ing room. Time was when the parlor
was like a new suit of clothes, only
to bo used on special occasions. It
was usually furnished with uncomfort
able chairs that were covered up dur
ing the week and used on Sunday.
Times have changed, however, and
people are furnishing rooms, instead
of parlors. Here we find the piano
and big, comfortable chairs that are
ready for business all the time. Some
of the big bouses have the drawing
room, but In the average home, the liv
ing room has taken the place of the
parlor. It is only anoiher sign that
people are realizing the necessity of
having a house furnished la real,
John, aged 7, was very fond of run
ning with his younger brother
through the ash plld near home. Their
mother remonstratetd in vain about
their shoes until she hit on tho plan
of making the boys clean them, John
one day and little Arthur the next.
This seemed a great joke until John
had actuaUy puffed over the task
through the best part of an hour. He
stuck it out, putting a shine on the
four little shoes; then he went to his
mother with serious face and said:
"Mother, I've got the idea. I won't
ever run through the ashes any mora
except on Arthur's day to clean!"
Uncle Psnnywlse Says.
1 hate a man who goe around
'flashing a Wr vd of bills, and brajf
,glng that he didn't take a vacation.
WENT ON THE 'STAGE
"Speaking of trials," said Mrs. Phil
bin in a conversational tone, "Albert
has gone on tho Btage!"
'Not really?" the other women
shrieked after they had caught their
"N'o," said Mrs. Phllbln, "not really
just on the amatour stage. But it's
lots worse than teal acting I don't
Know anything better calculated to
make a staid, gi own-up man kick up
ills' heels, buy new neckties and gen
erally conduct himself In a kittenish
way than a request that he lend his
presence to an amateur production. It
bolsters him up In Ills secret convic
tion that he is a .perfect mine of un
"'Oh, no!' he said t first. 'You
don't want me! I never acted In any
thing in my llfo and I can't do It! I'd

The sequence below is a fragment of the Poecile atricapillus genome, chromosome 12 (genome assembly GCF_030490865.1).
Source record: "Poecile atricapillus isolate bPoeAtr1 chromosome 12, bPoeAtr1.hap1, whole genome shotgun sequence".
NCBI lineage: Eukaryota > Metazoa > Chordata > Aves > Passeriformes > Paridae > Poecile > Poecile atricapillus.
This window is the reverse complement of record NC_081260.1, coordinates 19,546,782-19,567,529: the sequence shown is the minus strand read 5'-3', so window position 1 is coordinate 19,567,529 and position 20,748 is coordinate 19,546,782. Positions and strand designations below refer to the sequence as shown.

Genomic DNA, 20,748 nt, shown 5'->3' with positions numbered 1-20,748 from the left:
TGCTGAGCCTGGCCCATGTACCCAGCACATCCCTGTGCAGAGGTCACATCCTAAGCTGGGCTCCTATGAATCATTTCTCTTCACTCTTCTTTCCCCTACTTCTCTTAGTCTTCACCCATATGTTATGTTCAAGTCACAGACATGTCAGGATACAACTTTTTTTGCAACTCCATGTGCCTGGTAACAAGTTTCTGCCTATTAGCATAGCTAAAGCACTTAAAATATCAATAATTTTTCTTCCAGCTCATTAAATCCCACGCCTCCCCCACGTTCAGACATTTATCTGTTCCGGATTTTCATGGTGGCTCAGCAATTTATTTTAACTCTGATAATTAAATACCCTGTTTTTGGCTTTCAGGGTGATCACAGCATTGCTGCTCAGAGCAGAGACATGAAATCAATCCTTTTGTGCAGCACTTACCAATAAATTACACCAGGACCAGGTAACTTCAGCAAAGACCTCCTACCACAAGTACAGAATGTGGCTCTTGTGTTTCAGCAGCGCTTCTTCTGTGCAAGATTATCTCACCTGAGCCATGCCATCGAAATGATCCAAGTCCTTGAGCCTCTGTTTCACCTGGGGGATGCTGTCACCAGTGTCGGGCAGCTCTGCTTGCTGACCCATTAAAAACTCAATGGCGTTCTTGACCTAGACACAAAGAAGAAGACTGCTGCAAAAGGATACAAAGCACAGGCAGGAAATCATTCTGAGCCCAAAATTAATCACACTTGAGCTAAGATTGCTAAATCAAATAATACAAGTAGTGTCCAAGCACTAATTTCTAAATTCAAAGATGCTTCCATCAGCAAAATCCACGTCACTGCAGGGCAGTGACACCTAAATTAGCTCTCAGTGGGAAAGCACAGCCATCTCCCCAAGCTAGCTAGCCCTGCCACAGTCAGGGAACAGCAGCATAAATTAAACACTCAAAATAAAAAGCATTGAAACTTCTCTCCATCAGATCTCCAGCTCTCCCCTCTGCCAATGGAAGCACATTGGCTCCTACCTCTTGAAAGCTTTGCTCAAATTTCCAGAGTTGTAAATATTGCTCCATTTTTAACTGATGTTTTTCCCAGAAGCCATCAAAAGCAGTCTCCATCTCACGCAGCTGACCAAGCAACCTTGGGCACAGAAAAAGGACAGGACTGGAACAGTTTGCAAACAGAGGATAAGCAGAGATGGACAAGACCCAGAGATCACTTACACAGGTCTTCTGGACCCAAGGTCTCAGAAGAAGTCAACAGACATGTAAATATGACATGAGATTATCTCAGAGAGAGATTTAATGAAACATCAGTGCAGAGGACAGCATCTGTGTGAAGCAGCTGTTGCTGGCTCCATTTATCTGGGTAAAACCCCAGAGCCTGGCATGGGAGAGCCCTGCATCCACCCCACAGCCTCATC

ruin the piece! Get some one elsel
I'd ruin the piece! Get some one
'"el Afterward he told me that ho
ated to disoblige them but he leally
ouldn't do it. I congratulated him on
Is good sense, whereupon he looked
t me as though he had caught me
rvlng to poison him. He said he re
retted to Bee "how little confidence
I had in his ability and was pained
it my exhibition of jealousy.
"Then he raced to tho 'phone and
old the committee that just to oblige
hem and help them out of a i.ole he'd
take tho part.
"After that Albert was lost to the
imlly. He passed three whole eve-
ings running bis hands through his
ilr and memorizing his part. If I
-roke to him he would stare at me
utldly as though he belonged to an-
I'her sphere and resented my advent
"After he went to the first rehearsal
,ro became very haid at home be
iuse Albert took to going over what
e called the 'business' of his part. It
s disconcerting to have a man, even
f he is your husband, rush at you
om behind portieres and wander
'bout with the furniture in his hands
iiuttering to himself!
"Mrs. Lemmock called one evening
nd walked in just as Albert tore
trough from the dining room into the
trior shaking his fist and yelling, 'I
ive you now, you moral leper, and
ur life your life Is not worth an
our's purchase!' You can't blame
"rs. Lemmock for taking it person
'Ily, especially as Albert's fist was
ourlshed within an Inch of her nose.
"During this time If I remarked to
Mbert that the cook was going to
'ave he would stare at me and say,
So at last, Montmorency, I have un
masked you!' It was Impossible to
-irry on any conversation with Albert
or weeks. He was always bursting
out with bits of his part. Finally he
insisted on my learning the part that
dovetailed with his so that ho could
practice at home.
"Now, I love my husband and al
ways try to please him, but I consider
Cils my crowning act of self-sacrifice.